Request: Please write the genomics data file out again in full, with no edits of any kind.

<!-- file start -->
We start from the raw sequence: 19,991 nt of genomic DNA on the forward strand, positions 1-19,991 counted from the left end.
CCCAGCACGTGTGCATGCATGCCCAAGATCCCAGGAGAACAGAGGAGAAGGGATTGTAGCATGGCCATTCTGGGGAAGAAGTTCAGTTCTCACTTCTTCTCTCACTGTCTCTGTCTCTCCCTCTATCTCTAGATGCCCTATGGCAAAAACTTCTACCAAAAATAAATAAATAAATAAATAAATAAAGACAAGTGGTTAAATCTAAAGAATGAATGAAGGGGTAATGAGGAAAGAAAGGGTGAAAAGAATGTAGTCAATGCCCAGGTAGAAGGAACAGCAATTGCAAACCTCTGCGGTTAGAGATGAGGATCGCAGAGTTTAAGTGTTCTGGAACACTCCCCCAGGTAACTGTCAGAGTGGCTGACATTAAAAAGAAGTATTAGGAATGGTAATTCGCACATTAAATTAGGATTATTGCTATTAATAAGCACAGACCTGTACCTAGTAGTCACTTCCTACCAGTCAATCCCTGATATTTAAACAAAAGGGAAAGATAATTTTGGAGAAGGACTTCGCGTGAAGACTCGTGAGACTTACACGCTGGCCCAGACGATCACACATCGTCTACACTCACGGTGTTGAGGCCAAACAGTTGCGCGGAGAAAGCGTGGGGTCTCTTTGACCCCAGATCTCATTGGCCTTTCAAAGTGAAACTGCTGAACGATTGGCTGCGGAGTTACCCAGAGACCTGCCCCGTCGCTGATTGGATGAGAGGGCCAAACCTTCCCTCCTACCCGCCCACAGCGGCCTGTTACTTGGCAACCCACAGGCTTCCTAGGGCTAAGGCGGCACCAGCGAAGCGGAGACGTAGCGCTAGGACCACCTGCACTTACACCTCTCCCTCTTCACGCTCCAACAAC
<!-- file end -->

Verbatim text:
We start from the raw sequence: 19,991 nt of genomic DNA on the forward strand, positions 1-19,991 counted from the left end.
CCCAGCACGTGTGCATGCATGCCCAAGATCCCAGGAGAACAGAGGAGAAGGGATTGTAGCATGGCCATTCTGGGGAAGAAGTTCAGTTCTCACTTCTTCTCTCACTGTCTCTGTCTCTCCCTCTATCTCTAGATGCCCTATGGCAAAAACTTCTACCAAAAATAAATAAATAAATAAATAAATAAAGACAAGTGGTTAAATCTAAAGAATGAATGAAGGGGTAATGAGGAAAGAAAGGGTGAAAAGAATGTAGTCAATGCCCAGGTAGAAGGAACAGCAATTGCAAACCTCTGCGGTTAGAGATGAGGATCGCAGAGTTTAAGTGTTCTGGAACACTCCCCCAGGTAACTGTCAGAGTGGCTGACATTAAAAAGAAGTATTAGGAATGGTAATTCGCACATTAAATTAGGATTATTGCTATTAATAAGCACAGACCTGTACCTAGTAGTCACTTCCTACCAGTCAATCCCTGATATTTAAACAAAAGGGAAAGATAATTTTGGAGAAGGACTTCGCGTGAAGACTCGTGAGACTTACACGCTGGCCCAGACGATCACACATCGTCTACACTCACGGTGTTGAGGCCAAACAGTTGCGCGGAGAAAGCGTGGGGTCTCTTTGACCCCAGATCTCATTGGCCTTTCAAAGTGAAACTGCTGAACGATTGGCTGCGGAGTTACCCAGAGACCTGCCCCGTCGCTGATTGGATGAGAGGGCCAAACCTTCCCTCCTACCCGCCCACAGCGGCCTGTTACTTGGCAACCCACAGGCTTCCTAGGGCTAAGGCGGCACCAGCGAAGCGGAGACGTAGCGCTAGGACCACCTGCACTTACACCTCTCCCTCTTCACGCTCCAACAAC